New EEF report: Good literacy skills crucial to closing attainment gap in Science

17 October 2017

Author: Kate Mouncey: Sandringham Research School Lead

 

There is clear evidence of an attainment gap between disadvantaged students and their peers in science.

A review of evidence by researchers at the Department for Education, University of Oxford has been conducted for the EEF and The Royal Society with the core aim of ‘identifying the interventions and approaches for which there is evidence of a positive impact on young people’s learning outcomes, particularly those from disadvantaged backgrounds’.

The key findings indicate that there is significant evidence to back up several strategies. These show a lot of promise and would be worth looking at in detail for all key stages:

Literacy level: The strongest evidence for success in science is literacy level. Students need to understand written text and scientific vocabulary to understand concepts and make progress. They also need to be able to write up reports and findings.

Ability to reason scientifically: Students who can test hypotheses through appropriate experiments and develop this skill so that they can do this independently secure better outcomes. This includes a detailed understanding of ‘fair testing’ and an ability to draw well evidence conclusions. Teachers should guide their pupils’ scientific reasoning by setting questions that can be investigated fully using scientific method and processing.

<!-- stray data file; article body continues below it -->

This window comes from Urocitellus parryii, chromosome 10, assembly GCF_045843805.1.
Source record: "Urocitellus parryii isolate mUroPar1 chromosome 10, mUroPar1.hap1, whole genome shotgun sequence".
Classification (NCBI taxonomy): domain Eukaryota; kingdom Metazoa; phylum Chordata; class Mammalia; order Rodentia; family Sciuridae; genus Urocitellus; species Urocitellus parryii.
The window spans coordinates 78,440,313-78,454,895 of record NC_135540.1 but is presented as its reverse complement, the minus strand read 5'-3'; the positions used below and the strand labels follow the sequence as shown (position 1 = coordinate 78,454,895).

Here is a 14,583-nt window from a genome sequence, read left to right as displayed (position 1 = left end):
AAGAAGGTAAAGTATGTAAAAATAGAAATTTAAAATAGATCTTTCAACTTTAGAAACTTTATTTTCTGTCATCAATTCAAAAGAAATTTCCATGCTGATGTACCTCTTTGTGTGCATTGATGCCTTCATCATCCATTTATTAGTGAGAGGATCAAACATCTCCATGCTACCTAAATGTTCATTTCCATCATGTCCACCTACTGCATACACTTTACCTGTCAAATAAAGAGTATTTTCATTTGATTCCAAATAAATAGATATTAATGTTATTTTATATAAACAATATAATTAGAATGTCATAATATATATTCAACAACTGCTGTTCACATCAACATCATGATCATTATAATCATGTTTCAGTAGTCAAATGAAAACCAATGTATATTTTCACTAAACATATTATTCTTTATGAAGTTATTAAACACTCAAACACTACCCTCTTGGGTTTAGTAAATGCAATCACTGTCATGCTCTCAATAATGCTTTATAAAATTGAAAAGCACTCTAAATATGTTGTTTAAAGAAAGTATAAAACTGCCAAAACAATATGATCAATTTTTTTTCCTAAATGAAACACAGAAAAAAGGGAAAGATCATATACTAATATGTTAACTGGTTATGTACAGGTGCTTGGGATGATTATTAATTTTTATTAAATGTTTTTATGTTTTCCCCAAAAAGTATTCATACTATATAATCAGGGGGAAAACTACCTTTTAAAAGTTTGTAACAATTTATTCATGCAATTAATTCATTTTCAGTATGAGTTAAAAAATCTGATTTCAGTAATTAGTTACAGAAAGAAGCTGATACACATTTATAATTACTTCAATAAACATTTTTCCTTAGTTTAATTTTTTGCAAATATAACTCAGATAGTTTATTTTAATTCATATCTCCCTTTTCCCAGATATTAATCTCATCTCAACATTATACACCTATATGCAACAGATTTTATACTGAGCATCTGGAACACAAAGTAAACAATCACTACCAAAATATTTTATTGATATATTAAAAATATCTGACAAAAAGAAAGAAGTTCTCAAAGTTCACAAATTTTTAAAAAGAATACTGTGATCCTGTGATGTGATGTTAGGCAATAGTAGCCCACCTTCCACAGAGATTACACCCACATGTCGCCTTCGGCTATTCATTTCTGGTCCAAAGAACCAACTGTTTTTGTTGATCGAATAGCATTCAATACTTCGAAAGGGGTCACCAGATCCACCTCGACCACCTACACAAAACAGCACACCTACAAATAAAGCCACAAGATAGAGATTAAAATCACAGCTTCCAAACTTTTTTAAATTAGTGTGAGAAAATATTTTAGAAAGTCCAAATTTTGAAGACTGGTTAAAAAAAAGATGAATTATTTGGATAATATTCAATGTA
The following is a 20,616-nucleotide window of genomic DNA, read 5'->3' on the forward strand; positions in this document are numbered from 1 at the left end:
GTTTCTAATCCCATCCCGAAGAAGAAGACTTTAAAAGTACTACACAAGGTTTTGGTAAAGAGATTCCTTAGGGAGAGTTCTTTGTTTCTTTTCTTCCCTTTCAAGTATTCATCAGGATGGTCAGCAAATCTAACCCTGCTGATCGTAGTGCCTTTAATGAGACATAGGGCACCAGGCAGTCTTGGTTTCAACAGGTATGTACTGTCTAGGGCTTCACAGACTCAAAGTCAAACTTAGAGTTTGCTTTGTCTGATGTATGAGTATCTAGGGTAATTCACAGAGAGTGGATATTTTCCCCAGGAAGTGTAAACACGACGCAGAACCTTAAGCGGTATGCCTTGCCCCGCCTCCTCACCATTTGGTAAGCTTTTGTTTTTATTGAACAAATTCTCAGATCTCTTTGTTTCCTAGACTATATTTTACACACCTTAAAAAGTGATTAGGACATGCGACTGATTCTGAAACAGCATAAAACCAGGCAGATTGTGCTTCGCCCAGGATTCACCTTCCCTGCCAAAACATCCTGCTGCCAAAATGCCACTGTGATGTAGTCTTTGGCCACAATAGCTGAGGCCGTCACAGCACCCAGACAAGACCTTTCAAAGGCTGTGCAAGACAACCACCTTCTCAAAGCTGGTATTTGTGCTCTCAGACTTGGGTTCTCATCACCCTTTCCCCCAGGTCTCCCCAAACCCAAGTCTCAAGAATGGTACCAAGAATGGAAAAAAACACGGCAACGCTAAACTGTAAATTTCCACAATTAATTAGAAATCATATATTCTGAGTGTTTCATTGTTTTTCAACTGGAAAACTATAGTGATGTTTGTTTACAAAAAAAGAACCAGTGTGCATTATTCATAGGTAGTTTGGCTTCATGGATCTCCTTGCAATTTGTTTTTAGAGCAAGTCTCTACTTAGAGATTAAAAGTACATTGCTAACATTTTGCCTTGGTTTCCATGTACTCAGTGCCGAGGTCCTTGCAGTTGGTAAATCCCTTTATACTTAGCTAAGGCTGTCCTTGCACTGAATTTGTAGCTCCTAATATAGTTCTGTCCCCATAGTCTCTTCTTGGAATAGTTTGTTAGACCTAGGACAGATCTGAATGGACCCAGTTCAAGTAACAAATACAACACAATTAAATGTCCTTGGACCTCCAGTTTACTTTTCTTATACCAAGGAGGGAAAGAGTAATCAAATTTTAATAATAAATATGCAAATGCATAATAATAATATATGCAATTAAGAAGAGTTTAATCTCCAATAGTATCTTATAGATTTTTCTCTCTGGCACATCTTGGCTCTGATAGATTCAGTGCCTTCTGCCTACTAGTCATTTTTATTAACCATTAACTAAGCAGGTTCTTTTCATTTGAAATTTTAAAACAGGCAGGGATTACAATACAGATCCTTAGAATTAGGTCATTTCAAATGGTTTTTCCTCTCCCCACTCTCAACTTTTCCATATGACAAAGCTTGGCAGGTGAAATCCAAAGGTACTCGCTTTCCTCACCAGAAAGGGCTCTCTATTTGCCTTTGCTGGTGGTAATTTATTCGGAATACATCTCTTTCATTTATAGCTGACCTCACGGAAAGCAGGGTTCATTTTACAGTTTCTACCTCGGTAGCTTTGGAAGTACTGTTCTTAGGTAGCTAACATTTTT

Opportunities to learn: This covers a wide area, including museum trips, laboratory experience and science speakers. There is evidence to suggest that engagement with these activities has a positive impact on science attainment. However, the experiences must be carefully structured and have clear aims.

 

Questions worth asking as a result of this evidence review:

Do we pay enough attention to literacy in the science classroom? Could we introduce more science based texts in literacy lessons? Is there a need to introduce more explicit vocabulary strategies in science, including quizzing and glossaries?

A great place to start would be a conversation with your school’s Literacy Coordinator, there are also a lot of tools which can be viewed on the Sandagogy website here.

Do our teachers understand the concept of the ‘ability to think scientifically’ in depth? Is there enough curriculum time spent on this to help students to develop these skills? Can we teach these skills more regularly alongside the teaching of content/concepts?

Are we exploring opportunities to learn beyond the classroom which could engage and inspire students, particularly those from disadvantaged backgrounds? There are many opportunities out there worth pursuing – this is a good place to start.

To read the full report, click here.

We look forward to the EEF Guidance Report which is due for publication in the New Year and will offer specific, evidence-based practical strategies to improve science attainment across the key stages.

Posted on 17 October 2017
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